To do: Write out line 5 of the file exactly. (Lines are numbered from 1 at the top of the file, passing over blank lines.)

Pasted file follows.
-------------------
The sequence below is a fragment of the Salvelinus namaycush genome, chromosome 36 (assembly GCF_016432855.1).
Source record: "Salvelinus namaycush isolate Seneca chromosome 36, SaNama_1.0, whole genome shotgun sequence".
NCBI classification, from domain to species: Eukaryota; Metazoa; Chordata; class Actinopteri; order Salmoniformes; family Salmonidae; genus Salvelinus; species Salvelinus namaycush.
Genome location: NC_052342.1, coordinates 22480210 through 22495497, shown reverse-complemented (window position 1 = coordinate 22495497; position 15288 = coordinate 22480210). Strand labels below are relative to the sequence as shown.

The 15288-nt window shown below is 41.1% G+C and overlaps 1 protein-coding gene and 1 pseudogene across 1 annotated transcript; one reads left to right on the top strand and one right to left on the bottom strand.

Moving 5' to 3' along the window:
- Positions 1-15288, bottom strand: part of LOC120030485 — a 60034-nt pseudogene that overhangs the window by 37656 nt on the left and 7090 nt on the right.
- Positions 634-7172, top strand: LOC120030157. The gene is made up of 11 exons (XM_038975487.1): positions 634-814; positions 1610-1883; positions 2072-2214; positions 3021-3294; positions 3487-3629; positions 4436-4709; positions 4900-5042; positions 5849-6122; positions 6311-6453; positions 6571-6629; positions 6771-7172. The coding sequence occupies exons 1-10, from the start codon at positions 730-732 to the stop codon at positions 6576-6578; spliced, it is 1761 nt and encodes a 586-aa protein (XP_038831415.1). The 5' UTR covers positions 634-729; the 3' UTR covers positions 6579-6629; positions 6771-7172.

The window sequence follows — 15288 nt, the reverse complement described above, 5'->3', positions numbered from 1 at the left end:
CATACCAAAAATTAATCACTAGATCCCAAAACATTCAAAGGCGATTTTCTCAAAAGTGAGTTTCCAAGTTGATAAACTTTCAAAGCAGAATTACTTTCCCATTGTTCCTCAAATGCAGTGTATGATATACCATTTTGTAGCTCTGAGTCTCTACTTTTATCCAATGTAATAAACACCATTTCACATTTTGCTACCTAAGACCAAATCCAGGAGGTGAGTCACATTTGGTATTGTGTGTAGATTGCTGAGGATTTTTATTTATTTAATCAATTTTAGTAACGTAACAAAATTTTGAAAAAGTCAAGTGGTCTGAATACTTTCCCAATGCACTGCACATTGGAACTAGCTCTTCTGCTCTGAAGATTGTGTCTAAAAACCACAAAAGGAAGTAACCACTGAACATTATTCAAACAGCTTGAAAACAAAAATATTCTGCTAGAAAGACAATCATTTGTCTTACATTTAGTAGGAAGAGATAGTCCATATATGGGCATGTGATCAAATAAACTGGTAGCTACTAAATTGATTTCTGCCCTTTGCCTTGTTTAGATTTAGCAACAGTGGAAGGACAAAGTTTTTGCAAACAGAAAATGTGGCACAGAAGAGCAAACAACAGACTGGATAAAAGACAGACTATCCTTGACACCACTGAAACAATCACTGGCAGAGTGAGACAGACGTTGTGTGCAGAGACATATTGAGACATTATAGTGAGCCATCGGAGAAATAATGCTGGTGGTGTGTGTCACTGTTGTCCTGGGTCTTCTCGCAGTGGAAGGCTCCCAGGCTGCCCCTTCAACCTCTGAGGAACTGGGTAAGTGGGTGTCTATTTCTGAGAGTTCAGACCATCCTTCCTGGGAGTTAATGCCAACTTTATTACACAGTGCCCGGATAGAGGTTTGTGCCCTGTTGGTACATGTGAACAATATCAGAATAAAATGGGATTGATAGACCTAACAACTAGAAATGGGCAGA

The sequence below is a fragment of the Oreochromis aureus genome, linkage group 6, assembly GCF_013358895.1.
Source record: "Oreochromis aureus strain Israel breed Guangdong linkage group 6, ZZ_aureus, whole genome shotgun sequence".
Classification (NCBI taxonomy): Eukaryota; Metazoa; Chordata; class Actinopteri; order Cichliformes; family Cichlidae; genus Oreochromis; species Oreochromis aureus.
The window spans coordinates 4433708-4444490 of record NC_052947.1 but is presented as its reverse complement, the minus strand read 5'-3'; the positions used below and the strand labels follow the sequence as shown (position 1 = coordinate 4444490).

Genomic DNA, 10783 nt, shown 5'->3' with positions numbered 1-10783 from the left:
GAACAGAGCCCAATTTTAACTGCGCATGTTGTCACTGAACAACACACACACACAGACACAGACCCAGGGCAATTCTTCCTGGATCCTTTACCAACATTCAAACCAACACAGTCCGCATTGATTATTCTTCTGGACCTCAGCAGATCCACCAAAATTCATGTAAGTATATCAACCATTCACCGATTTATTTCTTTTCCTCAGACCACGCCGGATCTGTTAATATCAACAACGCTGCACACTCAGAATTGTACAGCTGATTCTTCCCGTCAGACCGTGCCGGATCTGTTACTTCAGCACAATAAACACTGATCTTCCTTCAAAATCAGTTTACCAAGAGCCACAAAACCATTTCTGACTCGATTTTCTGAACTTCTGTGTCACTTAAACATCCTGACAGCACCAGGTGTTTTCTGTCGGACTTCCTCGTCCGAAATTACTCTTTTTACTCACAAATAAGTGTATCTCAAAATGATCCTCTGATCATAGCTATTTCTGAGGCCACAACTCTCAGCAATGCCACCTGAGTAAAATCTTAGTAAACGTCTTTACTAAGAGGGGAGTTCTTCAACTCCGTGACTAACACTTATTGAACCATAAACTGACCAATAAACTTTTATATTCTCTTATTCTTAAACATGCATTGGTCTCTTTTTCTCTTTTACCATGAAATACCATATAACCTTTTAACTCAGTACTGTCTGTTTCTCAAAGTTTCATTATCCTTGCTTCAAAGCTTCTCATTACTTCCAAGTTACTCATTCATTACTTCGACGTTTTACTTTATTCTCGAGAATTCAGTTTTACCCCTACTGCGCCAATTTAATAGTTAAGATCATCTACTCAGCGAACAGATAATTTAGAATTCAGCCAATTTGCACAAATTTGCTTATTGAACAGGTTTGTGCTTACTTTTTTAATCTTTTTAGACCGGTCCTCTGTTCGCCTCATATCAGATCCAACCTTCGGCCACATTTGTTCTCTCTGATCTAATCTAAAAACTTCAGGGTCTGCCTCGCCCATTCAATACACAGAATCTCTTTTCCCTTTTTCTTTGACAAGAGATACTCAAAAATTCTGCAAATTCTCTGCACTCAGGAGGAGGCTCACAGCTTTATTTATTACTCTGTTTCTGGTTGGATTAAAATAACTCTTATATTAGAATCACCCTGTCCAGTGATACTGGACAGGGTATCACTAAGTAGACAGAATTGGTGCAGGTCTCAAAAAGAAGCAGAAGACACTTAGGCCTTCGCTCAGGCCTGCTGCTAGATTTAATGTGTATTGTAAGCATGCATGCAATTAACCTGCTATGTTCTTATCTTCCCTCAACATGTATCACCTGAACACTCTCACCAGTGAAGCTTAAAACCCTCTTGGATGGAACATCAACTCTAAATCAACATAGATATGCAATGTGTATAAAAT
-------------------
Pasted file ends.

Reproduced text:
The 15288-nt window shown below is 41.1% G+C and overlaps 1 protein-coding gene and 1 pseudogene across 1 annotated transcript; one reads left to right on the top strand and one right to left on the bottom strand.